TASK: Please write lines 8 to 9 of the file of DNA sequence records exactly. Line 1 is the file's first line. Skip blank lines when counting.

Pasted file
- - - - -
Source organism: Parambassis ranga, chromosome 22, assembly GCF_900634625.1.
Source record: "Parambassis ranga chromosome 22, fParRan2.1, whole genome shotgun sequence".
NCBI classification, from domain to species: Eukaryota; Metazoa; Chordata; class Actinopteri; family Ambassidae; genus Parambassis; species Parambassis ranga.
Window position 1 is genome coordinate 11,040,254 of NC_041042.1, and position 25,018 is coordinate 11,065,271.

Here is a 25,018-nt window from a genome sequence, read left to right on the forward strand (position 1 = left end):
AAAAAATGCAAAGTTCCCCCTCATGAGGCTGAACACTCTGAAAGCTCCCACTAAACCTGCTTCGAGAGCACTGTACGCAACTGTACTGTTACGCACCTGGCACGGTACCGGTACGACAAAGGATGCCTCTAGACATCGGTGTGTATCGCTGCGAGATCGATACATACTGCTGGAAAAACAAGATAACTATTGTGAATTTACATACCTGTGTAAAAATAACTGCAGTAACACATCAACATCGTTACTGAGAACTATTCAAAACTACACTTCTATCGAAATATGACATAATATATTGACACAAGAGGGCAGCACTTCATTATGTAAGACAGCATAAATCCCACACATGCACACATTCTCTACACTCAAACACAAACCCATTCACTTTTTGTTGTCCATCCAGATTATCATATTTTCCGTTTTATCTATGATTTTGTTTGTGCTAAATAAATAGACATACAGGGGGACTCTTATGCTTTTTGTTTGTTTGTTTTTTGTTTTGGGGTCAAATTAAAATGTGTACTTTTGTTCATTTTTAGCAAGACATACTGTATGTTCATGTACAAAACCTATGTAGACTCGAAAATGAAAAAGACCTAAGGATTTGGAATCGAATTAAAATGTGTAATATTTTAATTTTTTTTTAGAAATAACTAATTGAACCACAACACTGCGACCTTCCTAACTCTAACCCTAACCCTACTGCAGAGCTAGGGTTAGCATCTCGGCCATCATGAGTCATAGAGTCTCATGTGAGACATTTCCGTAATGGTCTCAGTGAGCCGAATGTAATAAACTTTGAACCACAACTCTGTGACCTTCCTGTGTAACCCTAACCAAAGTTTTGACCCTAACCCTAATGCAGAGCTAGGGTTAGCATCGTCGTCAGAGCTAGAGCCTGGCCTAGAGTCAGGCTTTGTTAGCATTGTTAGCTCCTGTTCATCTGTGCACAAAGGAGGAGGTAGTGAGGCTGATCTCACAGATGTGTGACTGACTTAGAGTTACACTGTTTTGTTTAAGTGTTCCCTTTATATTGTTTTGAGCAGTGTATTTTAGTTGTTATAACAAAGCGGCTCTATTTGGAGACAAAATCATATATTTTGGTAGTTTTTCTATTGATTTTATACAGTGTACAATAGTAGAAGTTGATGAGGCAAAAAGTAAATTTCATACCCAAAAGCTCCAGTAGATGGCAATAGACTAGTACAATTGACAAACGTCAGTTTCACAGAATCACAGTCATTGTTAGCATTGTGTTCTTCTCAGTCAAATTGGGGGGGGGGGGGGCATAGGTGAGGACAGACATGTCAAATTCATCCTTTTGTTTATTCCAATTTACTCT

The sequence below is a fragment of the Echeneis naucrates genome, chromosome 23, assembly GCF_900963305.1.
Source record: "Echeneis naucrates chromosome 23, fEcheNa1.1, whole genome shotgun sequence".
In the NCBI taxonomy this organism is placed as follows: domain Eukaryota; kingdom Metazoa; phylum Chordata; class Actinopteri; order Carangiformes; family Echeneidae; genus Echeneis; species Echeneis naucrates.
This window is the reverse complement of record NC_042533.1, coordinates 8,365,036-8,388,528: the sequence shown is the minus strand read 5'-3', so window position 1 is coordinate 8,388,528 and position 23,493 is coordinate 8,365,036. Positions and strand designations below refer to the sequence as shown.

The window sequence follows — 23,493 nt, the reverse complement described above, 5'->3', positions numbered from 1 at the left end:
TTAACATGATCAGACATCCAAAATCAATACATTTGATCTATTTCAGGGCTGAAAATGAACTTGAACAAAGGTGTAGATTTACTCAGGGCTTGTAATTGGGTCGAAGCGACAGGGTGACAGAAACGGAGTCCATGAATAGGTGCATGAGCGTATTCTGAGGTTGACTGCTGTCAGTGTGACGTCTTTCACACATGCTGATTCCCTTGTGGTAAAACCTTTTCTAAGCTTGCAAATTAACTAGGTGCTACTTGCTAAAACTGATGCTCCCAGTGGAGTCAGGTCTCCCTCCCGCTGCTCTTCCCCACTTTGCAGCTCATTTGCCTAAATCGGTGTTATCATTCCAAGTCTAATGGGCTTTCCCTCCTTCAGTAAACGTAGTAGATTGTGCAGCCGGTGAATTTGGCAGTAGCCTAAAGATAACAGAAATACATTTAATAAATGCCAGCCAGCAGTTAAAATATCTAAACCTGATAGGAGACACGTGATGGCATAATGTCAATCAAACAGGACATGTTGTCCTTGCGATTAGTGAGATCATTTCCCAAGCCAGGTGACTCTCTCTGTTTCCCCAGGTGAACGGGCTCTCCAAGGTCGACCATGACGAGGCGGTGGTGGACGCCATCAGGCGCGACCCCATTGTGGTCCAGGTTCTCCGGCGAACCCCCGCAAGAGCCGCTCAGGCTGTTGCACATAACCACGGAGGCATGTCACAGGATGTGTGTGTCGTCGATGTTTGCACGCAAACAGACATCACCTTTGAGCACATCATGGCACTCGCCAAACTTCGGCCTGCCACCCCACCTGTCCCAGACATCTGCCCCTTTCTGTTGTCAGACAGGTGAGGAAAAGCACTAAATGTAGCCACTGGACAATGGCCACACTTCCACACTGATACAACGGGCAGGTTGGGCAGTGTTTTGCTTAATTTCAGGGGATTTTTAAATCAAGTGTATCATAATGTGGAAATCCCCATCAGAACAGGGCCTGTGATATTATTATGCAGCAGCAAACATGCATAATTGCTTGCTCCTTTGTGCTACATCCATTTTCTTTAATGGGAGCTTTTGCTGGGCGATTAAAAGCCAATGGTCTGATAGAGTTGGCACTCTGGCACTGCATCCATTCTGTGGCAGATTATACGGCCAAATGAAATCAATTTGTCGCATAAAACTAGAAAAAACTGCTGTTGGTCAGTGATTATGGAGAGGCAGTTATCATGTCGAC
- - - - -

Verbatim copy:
Source record: "Echeneis naucrates chromosome 23, fEcheNa1.1, whole genome shotgun sequence".
In the NCBI taxonomy this organism is placed as follows: domain Eukaryota; kingdom Metazoa; phylum Chordata; class Actinopteri; order Carangiformes; family Echeneidae; genus Echeneis; species Echeneis naucrates.